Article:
Here are the credits of a very timely report with five primary authors and 28 expert consultants from around the world, which looks at global childhood obesity from some angles that are not often considered:
With funding from the Robert Wood Johnson Foundation and in collaboration with WHO/Europe’s Behavioral and Cultural Insights Unit, the Vanderbilt Cultural Contexts of Health and Wellbeing Initiative uses cultural insights to help improve public health policy and healthcare delivery.
This 52-page document dives into various aspects of a problem that seems all too familiar. At the same time, it holds some lesser-known secrets whose exploration could make a significant difference. Over the last 40-plus years, “the prevalence of children classified as overweight or living with obesity based on BMI increased more than four-fold, from 4% to 18% globally.”
And yet, many professionals in the field now believe that Body Mass Index is not a good predictor of metabolic health for the individual. Japanese authorities have demoted BMI to only one risk factor among several. Since 2008, the “Metabo-Law” has required the waistlines of all adults over 40 and under 74 years of age should be measured annually. If the number does not fall within strict parameters, the people are referred to programs designed to help.
As of 2022, Japan is one of the 10 least obese countries in the world, with only less than 5% of its adults being defined as obese.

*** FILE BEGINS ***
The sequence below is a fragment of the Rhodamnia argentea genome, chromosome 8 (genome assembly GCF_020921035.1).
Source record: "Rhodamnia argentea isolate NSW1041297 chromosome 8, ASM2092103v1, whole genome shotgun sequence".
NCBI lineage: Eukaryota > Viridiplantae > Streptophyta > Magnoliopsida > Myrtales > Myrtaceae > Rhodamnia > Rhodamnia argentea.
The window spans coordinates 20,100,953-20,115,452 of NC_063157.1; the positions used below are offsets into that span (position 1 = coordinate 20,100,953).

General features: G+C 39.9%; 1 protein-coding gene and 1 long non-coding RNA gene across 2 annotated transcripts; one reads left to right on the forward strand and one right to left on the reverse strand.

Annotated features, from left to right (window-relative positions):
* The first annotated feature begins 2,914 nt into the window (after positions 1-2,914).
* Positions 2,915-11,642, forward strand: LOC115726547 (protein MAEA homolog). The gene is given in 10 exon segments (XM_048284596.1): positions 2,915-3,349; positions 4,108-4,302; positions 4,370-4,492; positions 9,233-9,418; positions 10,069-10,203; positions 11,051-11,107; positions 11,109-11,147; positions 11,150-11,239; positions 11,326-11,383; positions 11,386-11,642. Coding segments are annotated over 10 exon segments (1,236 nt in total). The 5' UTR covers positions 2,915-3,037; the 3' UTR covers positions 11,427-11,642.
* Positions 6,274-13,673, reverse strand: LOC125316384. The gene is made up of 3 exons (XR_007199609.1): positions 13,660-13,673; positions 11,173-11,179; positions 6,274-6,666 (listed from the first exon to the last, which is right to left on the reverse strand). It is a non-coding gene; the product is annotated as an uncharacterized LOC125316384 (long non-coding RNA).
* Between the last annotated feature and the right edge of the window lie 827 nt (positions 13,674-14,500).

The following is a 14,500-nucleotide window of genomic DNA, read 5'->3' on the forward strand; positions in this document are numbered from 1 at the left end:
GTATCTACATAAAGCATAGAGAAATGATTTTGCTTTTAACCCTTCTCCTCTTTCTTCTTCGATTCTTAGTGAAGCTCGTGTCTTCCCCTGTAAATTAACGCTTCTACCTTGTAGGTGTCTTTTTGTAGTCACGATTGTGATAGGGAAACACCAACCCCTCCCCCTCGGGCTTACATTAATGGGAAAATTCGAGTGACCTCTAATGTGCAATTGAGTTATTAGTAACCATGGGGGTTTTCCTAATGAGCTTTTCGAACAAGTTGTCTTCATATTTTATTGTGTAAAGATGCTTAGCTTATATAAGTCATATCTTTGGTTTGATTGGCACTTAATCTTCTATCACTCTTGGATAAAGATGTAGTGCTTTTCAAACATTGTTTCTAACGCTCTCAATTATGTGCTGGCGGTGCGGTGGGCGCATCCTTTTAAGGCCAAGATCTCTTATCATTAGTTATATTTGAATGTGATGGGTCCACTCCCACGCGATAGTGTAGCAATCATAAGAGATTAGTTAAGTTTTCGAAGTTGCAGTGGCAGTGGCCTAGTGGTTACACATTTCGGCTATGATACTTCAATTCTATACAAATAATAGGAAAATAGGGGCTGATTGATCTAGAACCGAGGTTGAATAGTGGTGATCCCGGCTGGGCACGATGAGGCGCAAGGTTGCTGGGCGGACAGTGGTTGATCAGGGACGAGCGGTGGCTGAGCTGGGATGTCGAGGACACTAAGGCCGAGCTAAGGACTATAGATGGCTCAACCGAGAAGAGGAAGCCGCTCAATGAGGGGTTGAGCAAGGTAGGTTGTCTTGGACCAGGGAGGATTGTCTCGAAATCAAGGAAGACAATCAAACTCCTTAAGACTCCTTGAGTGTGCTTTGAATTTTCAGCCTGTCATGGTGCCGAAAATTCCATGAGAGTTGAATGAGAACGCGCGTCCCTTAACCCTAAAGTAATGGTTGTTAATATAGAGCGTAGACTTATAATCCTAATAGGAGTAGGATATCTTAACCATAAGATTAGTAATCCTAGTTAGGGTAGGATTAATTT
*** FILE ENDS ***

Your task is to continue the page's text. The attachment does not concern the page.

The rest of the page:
Heart of the matter
The core proposition of cultural awareness goes like this:
[R]ather than focusing on particular nutrients, acknowledge food as embedded in cultural contexts, allowing for creative adaptation to local circumstances…
It is hoped that consensus may emerge, regarding “the need to look beyond individual choices to address upstream cultural, commercial, and structural factors that produce obesogenic environments…” Cultural traditions are very stubborn, and if their energy and creativity can be captured:
We show how public health programs can work with, not against, cultural traditions and norms — harnessing local creativity to change nutritional outcomes.
Some societal norms probably have very little to do with culture or tradition, and increasing numbers of thoughtful individuals turn against the norms that have become destructive. Many of the earth’s people agree that children need to be protected from the marketing of ultra-processed foods with ultra-low nutritional value.
In South Africa, for example, the administration and the food corporations have worked out some limits and restrictions. In Mexico, reducing soda consumption is a major goal. Labeling guidelines and taxation are employed, along with regulations about marketing to children in school environments.
Your responses and feedback are welcome!
Source: “Reframing Childhood Obesity: Cultural Insights on Nutrition, Weight, and Food Systems,” Vanderbilt.edu, 2022
Source: “Obesity Rates by Country 2022,” WorldPopulationReview.com, undated
Image by Mark Licht/CC BY 2.0